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BLOOMINGTON — The U.S. Supreme Court has declined a request to review a McLean County case involving the issue of whether registered sex offenders should have access to social media.

Attorneys for Mark Minnis asked the Supreme Court to review a ruling by the Illinois Supreme Court related to charges filed in 2014 for his alleged failure to report a previously disclosed Facebook account on a sex offender registration filing. Minnis, now 24, was convicted in 2010 of misdemeanor sexual abuse for having sex with a 13-year-old girl when he was 16.

McLean County Judge Robert Freitag dismissed the charge against Minnis on the grounds that it was unconstitutional. The breadth of the information a sex offender is required to report is much too broad, Freitag ruled.

Freitag's decision was reversed in 2016 by the state Supreme Court in a decision that recognized the right to "publish and distribute writings while remaining anonymous" extends to the internet but that right is "not absolute."

As is its practice, the U.S. Supreme Court did not offer a reason for declining to review the Minnis case.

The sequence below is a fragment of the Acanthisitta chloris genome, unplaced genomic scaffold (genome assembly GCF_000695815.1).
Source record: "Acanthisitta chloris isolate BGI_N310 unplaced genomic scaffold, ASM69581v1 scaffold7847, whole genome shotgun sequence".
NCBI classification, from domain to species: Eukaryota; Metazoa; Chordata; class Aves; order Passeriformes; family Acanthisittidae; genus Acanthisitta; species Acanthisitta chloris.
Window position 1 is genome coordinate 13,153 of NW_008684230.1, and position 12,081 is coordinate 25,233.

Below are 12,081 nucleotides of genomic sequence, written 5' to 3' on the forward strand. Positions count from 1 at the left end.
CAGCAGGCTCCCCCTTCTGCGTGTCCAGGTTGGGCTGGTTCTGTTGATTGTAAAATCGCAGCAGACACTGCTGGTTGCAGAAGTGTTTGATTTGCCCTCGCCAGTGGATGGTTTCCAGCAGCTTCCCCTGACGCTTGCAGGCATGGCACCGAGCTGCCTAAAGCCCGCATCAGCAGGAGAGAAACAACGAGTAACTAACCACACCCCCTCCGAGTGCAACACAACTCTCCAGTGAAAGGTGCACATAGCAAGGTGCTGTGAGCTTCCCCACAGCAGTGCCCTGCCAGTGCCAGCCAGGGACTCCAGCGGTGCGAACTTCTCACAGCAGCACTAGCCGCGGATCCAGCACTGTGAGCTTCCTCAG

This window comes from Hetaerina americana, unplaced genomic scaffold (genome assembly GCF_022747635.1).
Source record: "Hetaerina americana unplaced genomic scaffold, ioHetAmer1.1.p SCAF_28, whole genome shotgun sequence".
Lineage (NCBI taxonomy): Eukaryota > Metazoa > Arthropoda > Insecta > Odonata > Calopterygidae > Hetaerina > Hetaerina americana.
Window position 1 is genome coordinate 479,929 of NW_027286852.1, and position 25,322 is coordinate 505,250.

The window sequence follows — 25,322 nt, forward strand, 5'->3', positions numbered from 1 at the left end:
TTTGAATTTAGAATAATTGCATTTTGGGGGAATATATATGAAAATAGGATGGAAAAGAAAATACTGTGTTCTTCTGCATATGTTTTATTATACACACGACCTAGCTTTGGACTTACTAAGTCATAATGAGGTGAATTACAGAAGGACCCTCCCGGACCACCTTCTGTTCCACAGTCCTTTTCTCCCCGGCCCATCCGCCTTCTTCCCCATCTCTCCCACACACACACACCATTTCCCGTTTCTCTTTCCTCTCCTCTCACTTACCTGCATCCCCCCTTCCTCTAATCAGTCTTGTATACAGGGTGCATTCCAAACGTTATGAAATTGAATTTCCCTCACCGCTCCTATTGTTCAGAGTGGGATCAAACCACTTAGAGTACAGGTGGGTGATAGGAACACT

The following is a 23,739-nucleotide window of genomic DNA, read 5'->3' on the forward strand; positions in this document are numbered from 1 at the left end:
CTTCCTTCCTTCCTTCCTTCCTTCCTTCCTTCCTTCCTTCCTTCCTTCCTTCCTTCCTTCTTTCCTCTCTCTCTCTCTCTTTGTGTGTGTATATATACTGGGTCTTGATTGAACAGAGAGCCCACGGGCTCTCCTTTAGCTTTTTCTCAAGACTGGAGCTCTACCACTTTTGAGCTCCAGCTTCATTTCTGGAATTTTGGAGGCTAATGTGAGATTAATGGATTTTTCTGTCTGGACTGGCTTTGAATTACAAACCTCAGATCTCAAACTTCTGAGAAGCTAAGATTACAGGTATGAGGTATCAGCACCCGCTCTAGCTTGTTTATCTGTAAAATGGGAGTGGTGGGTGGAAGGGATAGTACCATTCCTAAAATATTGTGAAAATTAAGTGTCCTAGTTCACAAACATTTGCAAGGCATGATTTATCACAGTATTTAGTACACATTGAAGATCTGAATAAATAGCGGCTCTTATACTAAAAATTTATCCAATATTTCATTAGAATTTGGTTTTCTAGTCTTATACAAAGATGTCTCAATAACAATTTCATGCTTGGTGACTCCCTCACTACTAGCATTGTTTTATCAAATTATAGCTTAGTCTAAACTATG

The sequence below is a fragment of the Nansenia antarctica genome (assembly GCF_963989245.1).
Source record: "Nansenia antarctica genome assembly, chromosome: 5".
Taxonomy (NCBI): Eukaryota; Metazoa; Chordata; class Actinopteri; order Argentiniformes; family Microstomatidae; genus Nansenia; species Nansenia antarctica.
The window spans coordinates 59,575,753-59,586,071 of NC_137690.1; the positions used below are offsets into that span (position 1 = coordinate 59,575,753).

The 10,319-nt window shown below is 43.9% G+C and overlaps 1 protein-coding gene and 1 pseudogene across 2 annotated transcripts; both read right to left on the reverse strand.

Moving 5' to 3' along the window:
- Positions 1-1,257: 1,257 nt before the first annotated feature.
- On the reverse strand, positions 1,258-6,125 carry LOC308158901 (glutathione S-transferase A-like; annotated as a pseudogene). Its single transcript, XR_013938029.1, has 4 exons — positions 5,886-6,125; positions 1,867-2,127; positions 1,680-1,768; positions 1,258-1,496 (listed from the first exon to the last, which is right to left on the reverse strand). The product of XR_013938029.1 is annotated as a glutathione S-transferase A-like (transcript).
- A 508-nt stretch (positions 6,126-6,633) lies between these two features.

What comes next in the Minnis case has yet to be determined, according to his defense lawyer Stephanie Wong.

"We are still exploring options," said Wong.

A June 19 ruling by the U.S. Supreme Court related to the First Amendment rights of another sex offender may have an impact on the McLean County case and others like it across the country.

In an 8-0 ruling, the high court struck down a North Carolina law that bars sex offenders from accessing social media websites, such as Facebook and Twitter, that allow minors to have accounts. The case against Lester Packingham was filed after police viewed his Facebook posting thanking God for the dismissal of a traffic ticket.

In an opinion penned by Justice Anthony Kennedy, the court ruled that everyone should "have access to places where they can speak and listen, and then, after reflection, speak and listen once more."

It is anticipated that the Packingham decision with its determination that sex offenders do not lose their rights to free speech with their conviction will be cited by Minnis' attorneys when the case comes back to Illinois for a resolution. The appellate defender appointed to represent Minnis may ask the state Supreme Court to reconsider its reversal of Freitag's ruling in light of the North Carolina case.

The case also could be returned to McLean County where Wong said she would represent Minnis.

In arguments before the Illinois Supreme Court, an assistant attorney general cautioned that sex offenders must be closely monitored on the internet where interactions may be more casual.

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